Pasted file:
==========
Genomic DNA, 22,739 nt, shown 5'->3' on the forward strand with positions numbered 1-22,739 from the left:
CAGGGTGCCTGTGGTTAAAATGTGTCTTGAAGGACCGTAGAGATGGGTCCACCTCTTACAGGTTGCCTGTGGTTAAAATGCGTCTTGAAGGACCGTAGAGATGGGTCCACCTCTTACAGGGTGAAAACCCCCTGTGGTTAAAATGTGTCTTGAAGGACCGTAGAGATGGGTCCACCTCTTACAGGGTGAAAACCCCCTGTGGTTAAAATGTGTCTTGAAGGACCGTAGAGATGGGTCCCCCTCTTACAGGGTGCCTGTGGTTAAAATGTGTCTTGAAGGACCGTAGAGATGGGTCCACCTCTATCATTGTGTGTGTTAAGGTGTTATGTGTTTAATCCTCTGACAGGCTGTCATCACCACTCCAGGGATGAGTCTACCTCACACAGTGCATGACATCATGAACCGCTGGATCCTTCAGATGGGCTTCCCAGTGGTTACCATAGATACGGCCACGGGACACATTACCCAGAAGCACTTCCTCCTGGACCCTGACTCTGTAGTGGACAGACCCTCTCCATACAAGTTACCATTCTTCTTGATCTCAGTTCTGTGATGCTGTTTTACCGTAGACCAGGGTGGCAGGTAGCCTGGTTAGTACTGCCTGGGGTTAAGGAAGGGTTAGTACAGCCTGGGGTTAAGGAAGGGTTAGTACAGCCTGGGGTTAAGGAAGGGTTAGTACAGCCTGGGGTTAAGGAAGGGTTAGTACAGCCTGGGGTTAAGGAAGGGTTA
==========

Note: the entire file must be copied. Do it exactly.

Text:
Genomic DNA, 22,739 nt, shown 5'->3' on the forward strand with positions numbered 1-22,739 from the left:
CAGGGTGCCTGTGGTTAAAATGTGTCTTGAAGGACCGTAGAGATGGGTCCACCTCTTACAGGTTGCCTGTGGTTAAAATGCGTCTTGAAGGACCGTAGAGATGGGTCCACCTCTTACAGGGTGAAAACCCCCTGTGGTTAAAATGTGTCTTGAAGGACCGTAGAGATGGGTCCACCTCTTACAGGGTGAAAACCCCCTGTGGTTAAAATGTGTCTTGAAGGACCGTAGAGATGGGTCCCCCTCTTACAGGGTGCCTGTGGTTAAAATGTGTCTTGAAGGACCGTAGAGATGGGTCCACCTCTATCATTGTGTGTGTTAAGGTGTTATGTGTTTAATCCTCTGACAGGCTGTCATCACCACTCCAGGGATGAGTCTACCTCACACAGTGCATGACATCATGAACCGCTGGATCCTTCAGATGGGCTTCCCAGTGGTTACCATAGATACGGCCACGGGACACATTACCCAGAAGCACTTCCTCCTGGACCCTGACTCTGTAGTGGACAGACCCTCTCCATACAAGTTACCATTCTTCTTGATCTCAGTTCTGTGATGCTGTTTTACCGTAGACCAGGGTGGCAGGTAGCCTGGTTAGTACTGCCTGGGGTTAAGGAAGGGTTAGTACAGCCTGGGGTTAAGGAAGGGTTAGTACAGCCTGGGGTTAAGGAAGGGTTAGTACAGCCTGGGGTTAAGGAAGGGTTAGTACAGCCTGGGGTTAAGGAAGGGTTA